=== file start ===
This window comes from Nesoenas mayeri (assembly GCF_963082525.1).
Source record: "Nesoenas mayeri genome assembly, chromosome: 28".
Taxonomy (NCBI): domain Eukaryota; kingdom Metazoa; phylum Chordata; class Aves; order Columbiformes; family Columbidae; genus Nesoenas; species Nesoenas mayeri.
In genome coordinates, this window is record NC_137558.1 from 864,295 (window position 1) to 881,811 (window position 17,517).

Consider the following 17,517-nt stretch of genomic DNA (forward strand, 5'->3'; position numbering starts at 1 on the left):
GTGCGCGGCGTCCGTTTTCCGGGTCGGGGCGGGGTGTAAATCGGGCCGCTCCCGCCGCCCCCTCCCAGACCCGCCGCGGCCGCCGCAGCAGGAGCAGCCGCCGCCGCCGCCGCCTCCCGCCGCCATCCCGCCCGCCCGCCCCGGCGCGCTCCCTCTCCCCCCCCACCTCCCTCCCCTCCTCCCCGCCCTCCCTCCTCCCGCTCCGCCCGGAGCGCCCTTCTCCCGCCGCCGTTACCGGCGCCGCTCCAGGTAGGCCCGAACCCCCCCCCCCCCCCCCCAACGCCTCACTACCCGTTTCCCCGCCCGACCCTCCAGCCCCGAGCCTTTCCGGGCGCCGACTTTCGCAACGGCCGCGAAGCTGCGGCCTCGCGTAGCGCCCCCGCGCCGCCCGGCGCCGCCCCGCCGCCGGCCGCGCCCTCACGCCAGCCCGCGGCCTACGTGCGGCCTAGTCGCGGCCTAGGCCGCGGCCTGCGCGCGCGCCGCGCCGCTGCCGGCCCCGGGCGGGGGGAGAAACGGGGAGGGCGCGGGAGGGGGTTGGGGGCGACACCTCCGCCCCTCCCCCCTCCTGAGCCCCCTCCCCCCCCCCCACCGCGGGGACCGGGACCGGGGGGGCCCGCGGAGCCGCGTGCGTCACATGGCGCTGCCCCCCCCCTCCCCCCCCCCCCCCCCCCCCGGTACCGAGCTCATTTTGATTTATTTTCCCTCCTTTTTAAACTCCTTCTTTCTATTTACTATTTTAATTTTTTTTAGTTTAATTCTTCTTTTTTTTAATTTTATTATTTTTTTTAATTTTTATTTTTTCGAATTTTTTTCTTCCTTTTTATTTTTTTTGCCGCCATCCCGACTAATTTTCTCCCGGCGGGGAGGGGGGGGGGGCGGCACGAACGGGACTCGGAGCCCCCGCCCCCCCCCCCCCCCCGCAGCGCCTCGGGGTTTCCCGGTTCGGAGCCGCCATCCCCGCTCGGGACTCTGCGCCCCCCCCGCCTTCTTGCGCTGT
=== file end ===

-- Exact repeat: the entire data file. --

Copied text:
This window comes from Nesoenas mayeri (assembly GCF_963082525.1).
Source record: "Nesoenas mayeri genome assembly, chromosome: 28".
Taxonomy (NCBI): domain Eukaryota; kingdom Metazoa; phylum Chordata; class Aves; order Columbiformes; family Columbidae; genus Nesoenas; species Nesoenas mayeri.
In genome coordinates, this window is record NC_137558.1 from 864,295 (window position 1) to 881,811 (window position 17,517).

Consider the following 17,517-nt stretch of genomic DNA (forward strand, 5'->3'; position numbering starts at 1 on the left):
GTGCGCGGCGTCCGTTTTCCGGGTCGGGGCGGGGTGTAAATCGGGCCGCTCCCGCCGCCCCCTCCCAGACCCGCCGCGGCCGCCGCAGCAGGAGCAGCCGCCGCCGCCGCCGCCTCCCGCCGCCATCCCGCCCGCCCGCCCCGGCGCGCTCCCTCTCCCCCCCCACCTCCCTCCCCTCCTCCCCGCCCTCCCTCCTCCCGCTCCGCCCGGAGCGCCCTTCTCCCGCCGCCGTTACCGGCGCCGCTCCAGGTAGGCCCGAACCCCCCCCCCCCCCCCCCAACGCCTCACTACCCGTTTCCCCGCCCGACCCTCCAGCCCCGAGCCTTTCCGGGCGCCGACTTTCGCAACGGCCGCGAAGCTGCGGCCTCGCGTAGCGCCCCCGCGCCGCCCGGCGCCGCCCCGCCGCCGGCCGCGCCCTCACGCCAGCCCGCGGCCTACGTGCGGCCTAGTCGCGGCCTAGGCCGCGGCCTGCGCGCGCGCCGCGCCGCTGCCGGCCCCGGGCGGGGGGAGAAACGGGGAGGGCGCGGGAGGGGGTTGGGGGCGACACCTCCGCCCCTCCCCCCTCCTGAGCCCCCTCCCCCCCCCCCACCGCGGGGACCGGGACCGGGGGGGCCCGCGGAGCCGCGTGCGTCACATGGCGCTGCCCCCCCCCTCCCCCCCCCCCCCCCCCCCCGGTACCGAGCTCATTTTGATTTATTTTCCCTCCTTTTTAAACTCCTTCTTTCTATTTACTATTTTAATTTTTTTTAGTTTAATTCTTCTTTTTTTTAATTTTATTATTTTTTTTAATTTTTATTTTTTCGAATTTTTTTCTTCCTTTTTATTTTTTTTGCCGCCATCCCGACTAATTTTCTCCCGGCGGGGAGGGGGGGGGGGCGGCACGAACGGGACTCGGAGCCCCCGCCCCCCCCCCCCCCCCGCAGCGCCTCGGGGTTTCCCGGTTCGGAGCCGCCATCCCCGCTCGGGACTCTGCGCCCCCCCCGCCTTCTTGCGCTGT